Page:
This is a larger, more-expensive, program that includes
        a picture editor.  The description mentions nothing about
        video capture and perhaps overkill for still pictures.

    cre8tive>Jahshaka a free open source realtime editor
        I once installed Jahshaka.  I could not use it.  It has
        no user instructions.  It is promoted for use by
        experienced video editors.  Not for me.  


    lherrou>I have moved your question to the Multimedia Applications Topic
    lherrou>Area, which should a better fit than the Graphics TA.
        Okay, if you say so.

    shuboarder>Use Windows Movie Maker!!!
        Thanks for this bit of information.  From this I learned
        that Movie Maker was already installed on my computer
        when I installed XP.  If I could do the capture I want,
        then I would definitely try this editor first.

        A lot of trouble and no results.  It required that I install
        .NET.  It ignored anything I had running locally.  It only
        wanted me to connect to the Internet, or it gave me an error
        message.  No help.

    In conclusion, I am afraid that the software that does the video
    capture I want does not exist.  This is why I am accepting Slynky's
    answer.  His comments most-likely explain why I cannot find good
    capture software.  Slynky, in a followup comment, you might tell
    me where I can get some documentation on the DVD copy-protection.

    I am going to give up on this project for now.  If I ever come
    back to it, I think I will use Linux, rather than Windows.  I
    suspect my chances might be better when the video device drivers  
    are open source.

    I want to thank everyone who contributed.  You were all very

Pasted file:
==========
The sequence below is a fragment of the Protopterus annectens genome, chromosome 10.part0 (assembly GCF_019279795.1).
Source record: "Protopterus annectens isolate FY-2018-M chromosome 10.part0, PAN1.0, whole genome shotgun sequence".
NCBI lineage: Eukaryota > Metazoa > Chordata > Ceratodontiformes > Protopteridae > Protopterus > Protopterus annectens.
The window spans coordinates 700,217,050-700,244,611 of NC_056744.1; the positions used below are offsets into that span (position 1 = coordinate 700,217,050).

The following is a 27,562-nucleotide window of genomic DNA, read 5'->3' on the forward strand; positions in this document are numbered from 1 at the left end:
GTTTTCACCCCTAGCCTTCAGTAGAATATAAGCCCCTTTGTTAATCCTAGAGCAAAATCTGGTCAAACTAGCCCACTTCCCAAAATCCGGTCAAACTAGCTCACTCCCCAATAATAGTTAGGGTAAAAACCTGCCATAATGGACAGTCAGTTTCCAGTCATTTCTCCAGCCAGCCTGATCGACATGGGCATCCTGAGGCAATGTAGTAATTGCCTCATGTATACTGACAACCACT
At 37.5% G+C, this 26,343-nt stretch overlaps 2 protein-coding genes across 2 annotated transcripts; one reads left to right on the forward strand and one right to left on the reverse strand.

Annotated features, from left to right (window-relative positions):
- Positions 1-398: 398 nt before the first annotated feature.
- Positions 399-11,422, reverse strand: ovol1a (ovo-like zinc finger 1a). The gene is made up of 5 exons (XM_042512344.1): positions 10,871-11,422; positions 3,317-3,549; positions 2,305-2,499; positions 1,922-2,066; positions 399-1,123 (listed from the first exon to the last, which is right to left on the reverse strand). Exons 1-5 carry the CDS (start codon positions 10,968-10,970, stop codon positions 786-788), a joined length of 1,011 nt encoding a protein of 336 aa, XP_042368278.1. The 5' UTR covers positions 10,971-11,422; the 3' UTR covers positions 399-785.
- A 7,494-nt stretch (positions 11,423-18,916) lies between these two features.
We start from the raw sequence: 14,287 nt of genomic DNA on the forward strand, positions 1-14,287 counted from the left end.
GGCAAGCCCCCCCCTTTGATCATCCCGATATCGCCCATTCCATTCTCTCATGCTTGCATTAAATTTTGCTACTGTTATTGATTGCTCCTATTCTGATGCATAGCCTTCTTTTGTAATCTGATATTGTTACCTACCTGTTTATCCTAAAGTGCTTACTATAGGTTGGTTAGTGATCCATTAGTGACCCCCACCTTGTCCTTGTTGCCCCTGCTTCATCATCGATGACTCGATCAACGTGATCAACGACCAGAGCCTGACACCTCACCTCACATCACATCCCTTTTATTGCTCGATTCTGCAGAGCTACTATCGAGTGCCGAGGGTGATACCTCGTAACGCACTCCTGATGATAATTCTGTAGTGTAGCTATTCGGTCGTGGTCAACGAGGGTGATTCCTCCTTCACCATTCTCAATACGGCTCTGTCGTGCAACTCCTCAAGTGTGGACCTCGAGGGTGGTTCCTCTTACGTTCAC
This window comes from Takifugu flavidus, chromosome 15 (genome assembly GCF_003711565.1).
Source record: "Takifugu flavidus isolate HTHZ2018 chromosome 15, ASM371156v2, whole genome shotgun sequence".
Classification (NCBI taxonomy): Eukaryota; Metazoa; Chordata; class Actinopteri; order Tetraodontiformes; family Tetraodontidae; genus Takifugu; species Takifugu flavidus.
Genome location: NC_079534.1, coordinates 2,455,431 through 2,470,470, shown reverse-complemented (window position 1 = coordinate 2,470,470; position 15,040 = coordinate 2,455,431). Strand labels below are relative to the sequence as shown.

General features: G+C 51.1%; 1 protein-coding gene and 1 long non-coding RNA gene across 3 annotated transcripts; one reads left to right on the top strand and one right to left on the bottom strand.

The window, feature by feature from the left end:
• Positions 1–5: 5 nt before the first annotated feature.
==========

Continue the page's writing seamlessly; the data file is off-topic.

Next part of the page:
helpful.  Now I know that screen capture programs suffer the
    same drawback as alt-PrintScreen.  Now I know that I have
    Movie Maker on my computer.  

    Jim S.
    LVL 9

    Expert Comment

    Hi, Jim,

    Let me see if I can give some information on what I think you're asking.

    Here are a few sites that discuss what I was talking about.  This first one explains the dilemma the courts have (though datelined Paris, it is pretty much the same in the US).  I've cut part and pasted here as well:

    "But even in countries whose laws explicitly allow some private copying, copy-protection technology ends up preventing the consumer from benefiting in practice. In fact, the Copyright Directive makes circumvention of these technologies a crime."

    And I think you will find this page FULL of information:

    And a bit more (with a paste):

    "So when the court ruled that it was reasonable to make a personal copy of a DVD because a scratch could make a DVD unusable, this will run up against wording in the new WCT and the European Directive stating roughly that the freedom to make personal copies should not initially be part of the law, but that if within a reasonable period of time (for a judge to decide?) voluntary measures are not brought in, then the member states can bring these measures in. But not at the expense of bypassing copy protection, about that the new treaty is adamant."


    Now, having said all that, I don't think that "big business" cares much about someone breaking copy protection schemes, extracting bits and portions of movies, and stringing them back together as long as it's for PERSONAL HOME USE.  

    In this vein, purely for personal use, I bought a program because I wanted some stills from some movies in my DVD collection.  It does its job but it took me some tinkering to get it to work (had to turn off hardware acceleration for my video card).  I think it has a 30-day trial if you are interested in stills.